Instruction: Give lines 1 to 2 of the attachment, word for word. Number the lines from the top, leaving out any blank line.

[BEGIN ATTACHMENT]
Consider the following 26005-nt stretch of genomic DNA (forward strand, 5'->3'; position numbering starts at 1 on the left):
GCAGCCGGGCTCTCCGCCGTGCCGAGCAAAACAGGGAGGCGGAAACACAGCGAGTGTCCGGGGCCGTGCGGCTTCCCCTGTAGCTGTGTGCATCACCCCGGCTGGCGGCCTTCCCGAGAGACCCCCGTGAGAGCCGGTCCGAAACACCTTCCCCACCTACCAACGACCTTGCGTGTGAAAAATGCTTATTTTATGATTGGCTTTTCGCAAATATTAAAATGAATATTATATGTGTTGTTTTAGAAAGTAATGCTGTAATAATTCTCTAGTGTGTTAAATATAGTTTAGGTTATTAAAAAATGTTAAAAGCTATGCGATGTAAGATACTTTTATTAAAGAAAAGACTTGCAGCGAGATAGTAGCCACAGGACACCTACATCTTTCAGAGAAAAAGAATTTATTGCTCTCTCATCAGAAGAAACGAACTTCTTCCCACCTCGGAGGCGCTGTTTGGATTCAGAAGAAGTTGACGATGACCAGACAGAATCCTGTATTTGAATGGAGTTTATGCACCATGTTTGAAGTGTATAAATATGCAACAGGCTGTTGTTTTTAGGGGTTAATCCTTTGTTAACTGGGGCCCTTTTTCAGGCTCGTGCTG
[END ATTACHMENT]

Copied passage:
Consider the following 26005-nt stretch of genomic DNA (forward strand, 5'->3'; position numbering starts at 1 on the left):
GCAGCCGGGCTCTCCGCCGTGCCGAGCAAAACAGGGAGGCGGAAACACAGCGAGTGTCCGGGGCCGTGCGGCTTCCCCTGTAGCTGTGTGCATCACCCCGGCTGGCGGCCTTCCCGAGAGACCCCCGTGAGAGCCGGTCCGAAACACCTTCCCCACCTACCAACGACCTTGCGTGTGAAAAATGCTTATTTTATGATTGGCTTTTCGCAAATATTAAAATGAATATTATATGTGTTGTTTTAGAAAGTAATGCTGTAATAATTCTCTAGTGTGTTAAATATAGTTTAGGTTATTAAAAAATGTTAAAAGCTATGCGATGTAAGATACTTTTATTAAAGAAAAGACTTGCAGCGAGATAGTAGCCACAGGACACCTACATCTTTCAGAGAAAAAGAATTTATTGCTCTCTCATCAGAAGAAACGAACTTCTTCCCACCTCGGAGGCGCTGTTTGGATTCAGAAGAAGTTGACGATGACCAGACAGAATCCTGTATTTGAATGGAGTTTATGCACCATGTTTGAAGTGTATAAATATGCAACAGGCTGTTGTTTTTAGGGGTTAATCCTTTGTTAACTGGGGCCCTTTTTCAGGCTCGTGCTG